At the Investigative Reporters and Editors’ Conference, Ted Gest from Crime and Justice News had some interesting things to say about crime under-reporting. Murder statistics are usually considered the gold standard, statistically, since it’s hard to misplace a body. But maybe not so hard, since Detroit managed to “lose” 100 of them last year:
Contrary to FBI statistics, more than 100 Detroit homicides were left off the books last year, Wayne County Prosecutor Kym Worthy told the Detroit Free Press. Worthy said the Detroit Police Department underreported that 306 people were killed in 2008. She said the homicide number is actually 423.
“What’s a couple hundred murders between friends?” Gest asked. He also reminded participants that the UCR simply does not include all crimes:
“[T]hose crime figures are very incomplete. Really, it’s a report of crimes that were brought to the attention of local law enforcement – that’s a huge caveat. Some local law enforcement doesn’t even report them to the FBI.”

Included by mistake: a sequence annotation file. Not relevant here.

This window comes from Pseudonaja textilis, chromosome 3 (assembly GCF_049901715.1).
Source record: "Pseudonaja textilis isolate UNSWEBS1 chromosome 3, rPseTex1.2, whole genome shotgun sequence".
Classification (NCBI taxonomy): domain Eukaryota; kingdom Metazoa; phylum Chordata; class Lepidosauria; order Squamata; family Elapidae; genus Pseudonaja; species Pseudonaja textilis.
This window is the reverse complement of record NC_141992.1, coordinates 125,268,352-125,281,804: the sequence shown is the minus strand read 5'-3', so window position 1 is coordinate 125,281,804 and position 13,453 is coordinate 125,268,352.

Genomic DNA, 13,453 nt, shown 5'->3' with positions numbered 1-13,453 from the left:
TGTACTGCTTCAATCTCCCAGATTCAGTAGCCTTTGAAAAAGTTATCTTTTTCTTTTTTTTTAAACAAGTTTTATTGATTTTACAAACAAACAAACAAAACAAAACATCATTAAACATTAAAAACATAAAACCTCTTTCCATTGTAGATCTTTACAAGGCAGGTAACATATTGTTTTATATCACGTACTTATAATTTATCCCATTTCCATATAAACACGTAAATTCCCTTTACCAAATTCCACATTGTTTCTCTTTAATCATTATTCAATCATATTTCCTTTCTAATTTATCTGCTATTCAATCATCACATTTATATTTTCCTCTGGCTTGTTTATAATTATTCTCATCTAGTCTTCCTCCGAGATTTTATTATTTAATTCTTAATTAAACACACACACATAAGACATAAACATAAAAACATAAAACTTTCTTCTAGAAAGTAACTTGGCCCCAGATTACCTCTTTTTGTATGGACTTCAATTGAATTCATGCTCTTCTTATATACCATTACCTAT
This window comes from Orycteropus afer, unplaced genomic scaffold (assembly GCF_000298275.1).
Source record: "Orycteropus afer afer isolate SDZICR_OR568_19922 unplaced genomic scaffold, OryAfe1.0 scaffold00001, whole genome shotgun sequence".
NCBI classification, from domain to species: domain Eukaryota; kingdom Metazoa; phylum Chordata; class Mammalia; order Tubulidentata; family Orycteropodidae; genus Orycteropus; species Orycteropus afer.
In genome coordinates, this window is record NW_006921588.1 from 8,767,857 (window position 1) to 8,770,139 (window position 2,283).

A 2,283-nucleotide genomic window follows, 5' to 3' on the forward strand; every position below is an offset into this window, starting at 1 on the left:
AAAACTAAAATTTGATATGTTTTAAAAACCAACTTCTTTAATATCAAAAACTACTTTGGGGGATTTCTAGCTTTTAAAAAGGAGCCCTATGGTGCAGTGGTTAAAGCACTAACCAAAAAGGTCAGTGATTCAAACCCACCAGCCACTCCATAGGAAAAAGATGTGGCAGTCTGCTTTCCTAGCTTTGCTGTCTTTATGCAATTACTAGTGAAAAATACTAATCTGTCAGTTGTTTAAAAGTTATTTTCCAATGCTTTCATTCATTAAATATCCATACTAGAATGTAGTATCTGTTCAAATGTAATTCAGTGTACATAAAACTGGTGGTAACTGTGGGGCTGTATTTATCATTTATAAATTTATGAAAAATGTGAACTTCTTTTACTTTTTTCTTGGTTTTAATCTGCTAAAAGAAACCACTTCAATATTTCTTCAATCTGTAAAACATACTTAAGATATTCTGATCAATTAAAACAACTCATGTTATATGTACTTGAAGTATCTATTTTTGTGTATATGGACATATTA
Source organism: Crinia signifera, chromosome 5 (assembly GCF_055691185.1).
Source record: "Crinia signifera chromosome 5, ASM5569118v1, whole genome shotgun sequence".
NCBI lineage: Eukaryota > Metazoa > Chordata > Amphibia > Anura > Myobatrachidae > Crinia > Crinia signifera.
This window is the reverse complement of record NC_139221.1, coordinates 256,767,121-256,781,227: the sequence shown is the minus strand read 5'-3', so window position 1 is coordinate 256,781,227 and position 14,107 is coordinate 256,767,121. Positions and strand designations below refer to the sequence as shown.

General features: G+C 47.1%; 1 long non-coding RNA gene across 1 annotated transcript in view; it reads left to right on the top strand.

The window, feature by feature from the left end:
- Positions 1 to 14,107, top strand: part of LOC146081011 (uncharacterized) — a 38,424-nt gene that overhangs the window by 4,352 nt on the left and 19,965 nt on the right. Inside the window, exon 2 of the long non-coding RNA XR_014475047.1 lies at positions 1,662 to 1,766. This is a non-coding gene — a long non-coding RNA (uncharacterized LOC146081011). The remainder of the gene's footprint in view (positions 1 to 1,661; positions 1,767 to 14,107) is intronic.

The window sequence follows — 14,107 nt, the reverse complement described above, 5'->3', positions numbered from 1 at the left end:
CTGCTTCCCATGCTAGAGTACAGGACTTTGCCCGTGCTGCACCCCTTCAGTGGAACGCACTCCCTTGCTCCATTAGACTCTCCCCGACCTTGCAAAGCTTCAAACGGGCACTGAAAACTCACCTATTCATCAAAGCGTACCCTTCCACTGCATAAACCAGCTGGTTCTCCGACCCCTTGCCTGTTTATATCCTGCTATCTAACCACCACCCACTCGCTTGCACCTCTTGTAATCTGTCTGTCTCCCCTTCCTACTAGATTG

In addition to the crimes reported in the UCR, there are crimes that go unreported — vast numbers of them. Then there is intentional manipulation of crime statistics. Mark Fazlollah, one of the nation’s best-regarded crime reporters, spoke about intentional falsification of crime statistics in cities including Atlanta:
Mark Fazlollah of The Philadelphia Inquirer pointed to a series his paper did looking at the falsification of crime statistics in Philadelphia, which led to revelations of similar mis-reporting in Atlanta, Baltimore and New York. “The phony stats were known for many years,” said Fazlollah. “Aggravated assaults were easily changed to simple assaults…Precinct commanders used to joke about this, but behind those statistics are real victims.”
Ten years ago, Fazlollah’s work on falsifying statistics in Philadelphia helped uncover important revelations about the APD’s crime-counting. If Detroit can lose 100 murders, should Atlantans feel assured that their worries about crime are mere “perceptions”?